How to seal teak furniture
Once your teak piece has been finely sanded, you have prepared it for the next restoration step: sealing. Here are some do’s and don’t when sealing teak wood.
- Leave the wood out in the sun first to open up the grain. This should take two weeks.
- Spray the piece with a sealant once the piece has dried out
- Work the sealant into the grain with a cloth, lint-free is best.
- Keep in mind that once you have sealed teak it maintains the colour of the time of sealing, so if you would prefer a more aged colour, seal the wood once the shade has developed to your preference.
- Don’t oil teak. Oiling this wood doesn’t add any protective qualities as it naturally produces its own oils. Stick to using protective sealants.
- Don’t use water repellents on teak as it is naturally resistant to water.
- Don’t use harsh or abrasive cleaning tools such as steel wool on teak, opt for softer materials instead.
To keep the recognisable golden colour of the wood, use a teak sealer, rather than oil. This will help with preserving the colour of your teak furniture and protect the wood from UV rays and rot. If you decide to seal your teak wood, avoid using brushes and apply the sealer with a soft cloth.
However, if adding oil is absolutely necessary, make sure to use Danish oil as it has the power to penetrate rather than sit on top of the surface. Once you’re done, remember to remove any excess oil that remains on top.
How to stain teak wood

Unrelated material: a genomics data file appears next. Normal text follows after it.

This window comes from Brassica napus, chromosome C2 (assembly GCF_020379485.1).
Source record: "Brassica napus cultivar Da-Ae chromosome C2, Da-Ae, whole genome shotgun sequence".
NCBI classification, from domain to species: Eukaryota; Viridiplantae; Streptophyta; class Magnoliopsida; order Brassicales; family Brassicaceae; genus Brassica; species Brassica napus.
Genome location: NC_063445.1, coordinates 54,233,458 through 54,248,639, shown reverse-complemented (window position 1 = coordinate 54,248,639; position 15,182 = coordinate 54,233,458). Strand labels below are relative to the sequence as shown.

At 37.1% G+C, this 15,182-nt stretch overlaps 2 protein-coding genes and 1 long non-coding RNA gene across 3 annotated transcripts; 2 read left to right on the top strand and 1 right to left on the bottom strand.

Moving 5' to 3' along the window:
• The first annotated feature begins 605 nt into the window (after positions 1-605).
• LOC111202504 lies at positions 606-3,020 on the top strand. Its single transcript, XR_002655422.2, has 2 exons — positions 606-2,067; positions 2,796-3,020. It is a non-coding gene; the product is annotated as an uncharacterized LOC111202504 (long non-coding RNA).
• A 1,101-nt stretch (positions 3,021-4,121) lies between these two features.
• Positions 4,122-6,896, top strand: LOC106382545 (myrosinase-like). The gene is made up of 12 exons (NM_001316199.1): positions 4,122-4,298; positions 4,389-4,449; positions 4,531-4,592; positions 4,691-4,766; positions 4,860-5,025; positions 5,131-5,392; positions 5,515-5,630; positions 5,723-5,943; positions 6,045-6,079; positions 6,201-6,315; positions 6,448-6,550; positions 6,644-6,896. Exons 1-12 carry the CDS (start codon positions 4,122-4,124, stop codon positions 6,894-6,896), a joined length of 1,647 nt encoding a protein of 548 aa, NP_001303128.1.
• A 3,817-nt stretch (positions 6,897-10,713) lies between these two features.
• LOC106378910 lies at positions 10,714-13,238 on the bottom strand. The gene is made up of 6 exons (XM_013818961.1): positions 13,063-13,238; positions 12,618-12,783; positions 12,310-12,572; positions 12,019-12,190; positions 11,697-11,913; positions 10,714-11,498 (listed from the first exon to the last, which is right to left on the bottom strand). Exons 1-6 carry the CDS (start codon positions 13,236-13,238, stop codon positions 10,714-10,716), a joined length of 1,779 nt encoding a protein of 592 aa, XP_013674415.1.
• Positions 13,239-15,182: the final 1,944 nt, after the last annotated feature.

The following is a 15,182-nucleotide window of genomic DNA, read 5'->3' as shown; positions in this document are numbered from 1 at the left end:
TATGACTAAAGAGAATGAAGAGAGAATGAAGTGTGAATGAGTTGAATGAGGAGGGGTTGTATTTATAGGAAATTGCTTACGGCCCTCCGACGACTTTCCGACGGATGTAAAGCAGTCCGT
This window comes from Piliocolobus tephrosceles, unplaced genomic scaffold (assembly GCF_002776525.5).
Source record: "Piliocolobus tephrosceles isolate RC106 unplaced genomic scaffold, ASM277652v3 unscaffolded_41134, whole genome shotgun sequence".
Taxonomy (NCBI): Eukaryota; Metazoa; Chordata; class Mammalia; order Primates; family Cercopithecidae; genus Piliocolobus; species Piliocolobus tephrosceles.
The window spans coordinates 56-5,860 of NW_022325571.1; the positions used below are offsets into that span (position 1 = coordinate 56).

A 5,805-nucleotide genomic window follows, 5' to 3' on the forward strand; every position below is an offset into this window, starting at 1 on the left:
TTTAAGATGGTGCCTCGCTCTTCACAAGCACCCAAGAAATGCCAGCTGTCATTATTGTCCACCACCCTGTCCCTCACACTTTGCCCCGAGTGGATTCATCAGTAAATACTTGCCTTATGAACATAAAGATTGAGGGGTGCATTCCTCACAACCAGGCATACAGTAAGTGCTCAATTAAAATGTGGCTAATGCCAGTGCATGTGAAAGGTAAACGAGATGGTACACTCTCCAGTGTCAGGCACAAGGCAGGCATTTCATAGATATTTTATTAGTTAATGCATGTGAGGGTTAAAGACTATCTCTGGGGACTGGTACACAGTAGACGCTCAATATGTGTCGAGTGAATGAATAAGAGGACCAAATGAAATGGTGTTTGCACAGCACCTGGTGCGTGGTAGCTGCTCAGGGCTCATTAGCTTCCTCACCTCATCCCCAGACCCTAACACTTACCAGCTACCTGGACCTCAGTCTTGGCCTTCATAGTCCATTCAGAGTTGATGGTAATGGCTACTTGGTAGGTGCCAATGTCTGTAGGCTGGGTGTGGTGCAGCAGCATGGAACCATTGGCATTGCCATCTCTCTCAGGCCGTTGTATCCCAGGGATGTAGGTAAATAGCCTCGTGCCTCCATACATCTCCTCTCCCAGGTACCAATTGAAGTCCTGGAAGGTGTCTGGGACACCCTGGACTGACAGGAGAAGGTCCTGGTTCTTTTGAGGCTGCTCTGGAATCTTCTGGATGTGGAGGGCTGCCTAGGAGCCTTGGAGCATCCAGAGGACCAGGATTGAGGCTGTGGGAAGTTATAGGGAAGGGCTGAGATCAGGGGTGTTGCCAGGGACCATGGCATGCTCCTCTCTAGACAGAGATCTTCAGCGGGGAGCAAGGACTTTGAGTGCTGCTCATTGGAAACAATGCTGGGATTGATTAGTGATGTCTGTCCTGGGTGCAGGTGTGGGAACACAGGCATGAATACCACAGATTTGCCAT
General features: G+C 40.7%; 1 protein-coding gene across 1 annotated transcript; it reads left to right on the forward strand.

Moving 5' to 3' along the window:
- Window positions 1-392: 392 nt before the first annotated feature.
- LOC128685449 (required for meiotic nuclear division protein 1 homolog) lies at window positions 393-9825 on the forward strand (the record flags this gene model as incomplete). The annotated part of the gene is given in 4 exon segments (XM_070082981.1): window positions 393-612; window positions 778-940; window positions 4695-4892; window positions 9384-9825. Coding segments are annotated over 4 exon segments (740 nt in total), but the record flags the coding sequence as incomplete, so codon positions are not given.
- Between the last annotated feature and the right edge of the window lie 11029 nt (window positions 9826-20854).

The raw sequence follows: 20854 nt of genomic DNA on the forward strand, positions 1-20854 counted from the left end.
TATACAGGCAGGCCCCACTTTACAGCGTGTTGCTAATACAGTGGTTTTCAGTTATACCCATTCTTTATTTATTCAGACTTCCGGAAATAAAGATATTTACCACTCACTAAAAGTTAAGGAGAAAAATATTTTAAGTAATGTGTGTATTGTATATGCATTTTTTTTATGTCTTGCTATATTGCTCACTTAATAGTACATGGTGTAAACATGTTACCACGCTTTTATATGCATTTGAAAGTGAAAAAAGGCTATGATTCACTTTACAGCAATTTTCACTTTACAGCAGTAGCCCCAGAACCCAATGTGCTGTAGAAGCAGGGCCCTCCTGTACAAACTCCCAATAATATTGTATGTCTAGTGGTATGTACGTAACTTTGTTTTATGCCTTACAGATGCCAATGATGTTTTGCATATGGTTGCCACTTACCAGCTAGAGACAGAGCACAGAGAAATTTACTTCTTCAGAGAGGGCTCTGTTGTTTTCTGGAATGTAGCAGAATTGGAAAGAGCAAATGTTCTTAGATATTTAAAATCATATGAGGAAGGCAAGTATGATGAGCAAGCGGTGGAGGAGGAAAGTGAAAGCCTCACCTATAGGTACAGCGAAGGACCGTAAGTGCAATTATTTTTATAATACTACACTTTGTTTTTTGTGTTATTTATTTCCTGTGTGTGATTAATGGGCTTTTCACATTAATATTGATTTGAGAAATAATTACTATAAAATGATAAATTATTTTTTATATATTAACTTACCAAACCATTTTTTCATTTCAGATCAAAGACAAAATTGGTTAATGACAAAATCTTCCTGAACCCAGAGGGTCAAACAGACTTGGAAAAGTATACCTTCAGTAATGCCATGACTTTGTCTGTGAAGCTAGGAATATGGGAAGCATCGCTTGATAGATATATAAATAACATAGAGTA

While you can wait for teak wood to naturally age into a more grey finish, there are other ways to change the wood’s colour, and that’s with staining. Here is a step-by-step guide on how to stain teak wood:
- Ensure that your piece of teak wood furniture is clean beforehand. Avoid abrasive cleaning products during this process.
- Fill in any holes in the furniture with wood filler, and gently sand down any bumps or rough textures for a smooth finish.
- Seal your teak piece, this helps the stain to adhere to the surface. Ensure that the piece is fully dry before proceeding.
- Sand the piece down again. This will help to even out any uneven sealant from the previous step. Use fine-grit sandpaper and remove any dust when done.
- Use masking tape to protect any parts of the furniture that you don’t want stained.
- It’s finally time to stain the wood! Apply a layer of the stain on top with a paintbrush or sponge. The longer you leave the stain on, the darker the stain colour will turn out.
- Once the desired colour is achieved, wipe off any extra stain that doesn’t soak in. If the colour is not dark enough, when the stain dries repeat the process by adding another layer of stain.
Sealing helps with distributing stain more evenly, but to protect the colour from fading always apply an additional coat of finish.
Vintage brands that use teak wood in their furniture design
Teak wood helped to define the mid-century aesthetic as many early designs exploited the countless benefits of using this beautifully coloured, easy to work with, high-quality material. In the early fifties, prominent furniture manufacturers launched their own ranges of iconic teak wood pieces that remain sought after even to this day. Some of these key manufacturers included furniture giants such as :
- G Plan furniture
From sideboards, bookshelves, chairs, and desks to coffee tables and wall units, teak wood infused post-war homes with modernity and new optimism.
Bringing teak back to life
Teak wood is commonly used in exterior construction and the manufacture of boats, outdoor and indoor furniture, countertops, floors and veneer. Thanks to the wood’s high oil content, it has a high resistance to infestations and cracking and warping in high humidity conditions. This makes it much easier to maintain teak wood.
Fun fact: All English public parks use benches made of reclaimed teak wood.
Next time you come across an exquisite vintage teak wood furniture piece, remember the quality behind the price tag. Teak is an ethical investment and if you learn how to maintain teak wood furniture it will be the last piece you will ever need to buy.